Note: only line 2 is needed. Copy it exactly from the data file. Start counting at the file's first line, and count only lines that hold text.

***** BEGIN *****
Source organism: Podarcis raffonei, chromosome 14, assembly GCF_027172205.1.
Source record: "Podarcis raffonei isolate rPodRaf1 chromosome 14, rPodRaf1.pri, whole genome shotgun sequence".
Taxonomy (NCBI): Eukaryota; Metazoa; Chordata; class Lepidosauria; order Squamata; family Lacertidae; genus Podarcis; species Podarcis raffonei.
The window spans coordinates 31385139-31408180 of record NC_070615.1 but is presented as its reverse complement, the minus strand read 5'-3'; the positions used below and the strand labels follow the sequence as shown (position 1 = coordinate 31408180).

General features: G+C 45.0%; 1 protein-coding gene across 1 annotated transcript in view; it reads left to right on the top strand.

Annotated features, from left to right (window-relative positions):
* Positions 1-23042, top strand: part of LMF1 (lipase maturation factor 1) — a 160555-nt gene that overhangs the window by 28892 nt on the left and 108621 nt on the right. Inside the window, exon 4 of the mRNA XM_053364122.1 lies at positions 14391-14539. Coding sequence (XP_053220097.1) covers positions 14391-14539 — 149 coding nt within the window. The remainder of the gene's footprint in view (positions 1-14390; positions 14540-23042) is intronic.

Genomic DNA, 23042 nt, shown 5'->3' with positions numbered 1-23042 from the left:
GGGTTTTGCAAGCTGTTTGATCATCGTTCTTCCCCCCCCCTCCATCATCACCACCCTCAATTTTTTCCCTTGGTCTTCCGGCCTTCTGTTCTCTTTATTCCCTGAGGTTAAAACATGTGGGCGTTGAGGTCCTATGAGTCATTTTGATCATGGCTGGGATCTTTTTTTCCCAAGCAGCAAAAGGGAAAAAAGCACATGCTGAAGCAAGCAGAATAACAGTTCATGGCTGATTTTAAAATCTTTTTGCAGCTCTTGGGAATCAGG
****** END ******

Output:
Source record: "Podarcis raffonei isolate rPodRaf1 chromosome 14, rPodRaf1.pri, whole genome shotgun sequence".